46 Membranes Types of Membranes Mucous Lines cavities that connect to exterior Mucus moistens surface Examples: oral cavity, airways Serous Line internal cavities Watery fluid moistens surface Example: peritoneal membrane

47 Membranes Types of Membranes (continued) Cutaneous Covers body surface Dry surface waterproofs the body Example: the skin Synovial Lines joints Secretes slippery synovial fluid Lubricates joints Examples: knee, elbow

48 Membranes Membranes Figure 4-12

49 Muscle Tissue Properties of Muscle Tissue Capable of contraction Actin filaments Myosin filaments Three types of muscle tissue Skeletal muscle Cardiac muscle Smooth muscle

50 Muscle Tissue Skeletal Muscle Tissue Contains elongated cells (fibers) Fibers tied together by loose connective tissue Possesses microscopic striations Contains many nuclei Controlled by voluntary nervous system Moves and stabilizes the skeleton

51 Muscle Tissue Skeletal Muscle Tissue Figure 4-13(a)

52 Muscle Tissue Cardiac Muscle Tissue Only in heart Short, branched fibers Single nucleus Striated Involuntary contraction Blood circulation Blood pressure

53 Muscle Tissue Cardiac Muscle Tissue Figure 4-13(b)

54 Muscle Tissue Smooth Muscle Tissue Short, tapering cells No striations Involuntary contraction Blood vessels Urinary bladder Digestive organs Uterus

55 Muscle Tissue Smooth Muscle Tissue Figure 4-13(c)

56 Neural Tissue Properties of Neural Tissue Conduct electrical impulses Transfer, process, and store information Comprises neurons and neuroglia

57 Neural Tissue Neurons Dendrites Information entry Cell body Information integration Axon (nerve fibers) Information transmission Synaptic terminals Information transfer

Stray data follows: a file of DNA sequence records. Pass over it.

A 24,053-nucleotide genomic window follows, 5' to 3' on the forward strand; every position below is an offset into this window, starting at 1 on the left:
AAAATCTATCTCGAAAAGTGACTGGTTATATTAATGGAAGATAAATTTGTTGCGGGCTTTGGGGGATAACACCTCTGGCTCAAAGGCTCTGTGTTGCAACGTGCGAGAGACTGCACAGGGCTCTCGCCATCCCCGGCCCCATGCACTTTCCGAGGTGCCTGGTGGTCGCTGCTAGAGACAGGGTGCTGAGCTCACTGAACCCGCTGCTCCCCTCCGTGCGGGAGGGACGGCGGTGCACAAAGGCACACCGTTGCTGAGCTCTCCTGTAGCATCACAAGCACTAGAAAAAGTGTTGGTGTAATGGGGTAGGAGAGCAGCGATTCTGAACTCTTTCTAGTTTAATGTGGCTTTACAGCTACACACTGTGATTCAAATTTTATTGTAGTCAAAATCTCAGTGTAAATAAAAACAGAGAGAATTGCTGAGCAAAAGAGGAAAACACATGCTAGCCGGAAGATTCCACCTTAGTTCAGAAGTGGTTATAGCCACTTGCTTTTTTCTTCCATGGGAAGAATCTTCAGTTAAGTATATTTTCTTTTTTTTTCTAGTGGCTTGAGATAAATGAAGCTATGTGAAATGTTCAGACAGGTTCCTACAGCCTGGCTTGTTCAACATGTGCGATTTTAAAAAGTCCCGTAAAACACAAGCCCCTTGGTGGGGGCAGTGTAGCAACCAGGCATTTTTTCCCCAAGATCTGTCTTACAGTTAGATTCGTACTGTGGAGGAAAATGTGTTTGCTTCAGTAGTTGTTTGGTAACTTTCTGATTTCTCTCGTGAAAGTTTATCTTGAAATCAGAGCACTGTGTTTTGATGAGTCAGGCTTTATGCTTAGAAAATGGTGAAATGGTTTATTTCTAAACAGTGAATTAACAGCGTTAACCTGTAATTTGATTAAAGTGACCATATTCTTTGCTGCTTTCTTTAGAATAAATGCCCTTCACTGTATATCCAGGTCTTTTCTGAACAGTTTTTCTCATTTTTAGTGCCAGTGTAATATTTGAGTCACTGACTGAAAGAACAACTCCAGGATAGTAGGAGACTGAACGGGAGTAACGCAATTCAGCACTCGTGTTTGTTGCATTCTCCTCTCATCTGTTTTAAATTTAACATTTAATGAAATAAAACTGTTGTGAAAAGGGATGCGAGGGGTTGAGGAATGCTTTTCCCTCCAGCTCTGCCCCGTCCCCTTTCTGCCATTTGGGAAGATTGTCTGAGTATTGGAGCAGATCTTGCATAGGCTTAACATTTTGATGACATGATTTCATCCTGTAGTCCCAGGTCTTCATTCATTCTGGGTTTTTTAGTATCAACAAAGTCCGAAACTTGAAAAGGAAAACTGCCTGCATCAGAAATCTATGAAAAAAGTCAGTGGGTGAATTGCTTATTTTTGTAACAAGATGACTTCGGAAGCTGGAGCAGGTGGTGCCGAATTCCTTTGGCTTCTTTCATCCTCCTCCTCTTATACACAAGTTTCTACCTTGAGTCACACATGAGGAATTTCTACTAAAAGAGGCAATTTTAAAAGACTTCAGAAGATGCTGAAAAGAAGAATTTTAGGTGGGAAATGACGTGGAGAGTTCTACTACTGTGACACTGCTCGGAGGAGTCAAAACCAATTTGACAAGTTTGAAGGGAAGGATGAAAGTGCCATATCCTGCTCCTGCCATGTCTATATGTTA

58 Neural Tissue Neuroglia Several types of neuroglia Provide physical support Maintain extracellular chemistry Supply nutrients Defend against infection

59 Neural Tissue Neural Tissue Figure 4-14

60 Tissue Injuries and Repair An injury harms multiple tissues simultaneously Tissues make coordinated response Responses restore homeostasis Two response types Inflammation Restoration

61 Tissue Injuries and Repair Inflammation Isolation of injured area Cleanup of damaged tissue Four signs of inflammation Warmth Redness Swelling Pain

62 Tissue Injuries and Repair Regeneration Repair/replacement of damaged tissue Restoration of tissue function Scar tissue from fibroblast activity Complete, partial, or no regeneration Tissue fibrosis common outcome

63 Tissues and Aging Tissues Change with Age Healing slows Epithelia become thinner Connective tissues become more fragile Bones weaken, become brittle Neuron and muscle fiber losses accumulate Lifestyle interventions slow decline

64 Tissues and Aging Aging and Cancer Incidence 25% develop cancer Cancer risk rises with age After heart disease, cancer second leading cause of death Smoking linked to 40% of cancers 75% caused by environment

65 Tissue Regeneration!!